With 65 videos and counting, this playlist is a true treasure trove of studio insights and production tricks for producers, beginners, and professionals alike. Mostly concentrating on current productions in the realm of hip hop and R&B, you can also find UK dance, grime, and scoring episodes. Native Instruments lists our top five selection of deconstructed videos, showcasing some of the biggest production talent around.
Orchestral workout songs
Sisters and musical partners Chloe x Halle deconstruct their song ‘Warrior’, sharing a detailed walk-through of instruments and recording techniques used to create it. Taking the main chords and singing melody as the starting point, the harmonies were transposed an octave lower and layered with additional synths in the upper register. Before mixing in big orchestral strings and keys the production duo include organic percussions, drums and a subby low-end melody. The whole arrangement is then rounded up by a singing duet from both of them.
The making of BTS’ 방탄소년단 “Euphoria” with DJ Swivel
DJ Swivel breaking down his production process for South Korean boyband BTS! Watch how he lays down a guitar riff as a fundament first, adding beautiful and lush piano chords on top, and rounds it all up with modern, low end-driven, club-ready drums and percussions.
Music box sounds and b-parts
Canadian turntablist and producer A-Trak had an early career start and was in fact the youngest to ever win the DMC World DJ Championship in 1997. Fast forward to 2018, he is now one of the busiest producers and beatmakers around, spanning all types of genres, running the Fool’s Gold record label, and being nominated for a Grammy for his collaborative efforts with Armand van Helden under their Duck Sauce moniker.
In this video Alain Macklovic a.k.a. A-Trak walks us through the creative process of his song ‘Believe’ featuring Lil Yachty and Quavo. The harmonic basis and starting point for the beat is a music box sound from KONTAKT player beefed up with multiple layers of other synth and piano sounds so it cuts through in the mix. Continuing with drums and a slightly distorted sub bass the arrangement then switches into a b-part with additional percussive elements and an additional bass sound.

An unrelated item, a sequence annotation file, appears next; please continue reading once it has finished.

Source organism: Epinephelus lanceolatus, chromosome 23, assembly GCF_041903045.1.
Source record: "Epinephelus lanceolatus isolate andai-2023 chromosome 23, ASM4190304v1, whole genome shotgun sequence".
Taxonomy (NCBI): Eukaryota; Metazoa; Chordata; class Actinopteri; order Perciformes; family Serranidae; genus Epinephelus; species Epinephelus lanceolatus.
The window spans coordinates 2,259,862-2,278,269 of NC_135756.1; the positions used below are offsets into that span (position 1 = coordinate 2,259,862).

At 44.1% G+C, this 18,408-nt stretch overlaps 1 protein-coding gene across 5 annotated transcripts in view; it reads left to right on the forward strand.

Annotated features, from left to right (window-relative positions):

Ben Jayne’s simple beat recipe
Ben Jayne takes us through the production for Rich The Kid’s trap hit ‘New Freezer’ that ended up having a feature contribution by none other than Kendrick Lamar.
The Harlem, New York based producer essentially keeps it simple on the production side. By only using five sounds in total this beat is a great example of simple but yet effective beat making.
Synthesized guitar sounds and just a single bass tone every bar form the harmonic foundation of this instrumental. Triplet hi-hats, and 808 bass drum and snare is then added to round the whole thing off.
The london sound at heart
With ‘What If I Go’, Brighton based Mura Masa produced one of the biggest UK dance hits last year accumulating over 40 million streams on Spotify alone.
For Genius Mura Masa shows his process of creating the song from start to finish. Beginning with an old-school drum break and added rhythmic synth chords, he goes on to layer additional percussions and claps on top, incorporating ‘real world sounds’ as well as steel drums and layers of sampled and pitched vocal chops. A sidechain effect on all the layers is triggered by the straight bass drum. Rounding up the song and actually giving it the recognition factor, he recorded Bonzai’s [now known as Cosha] vocals, giving it that distinctive UK club vibe.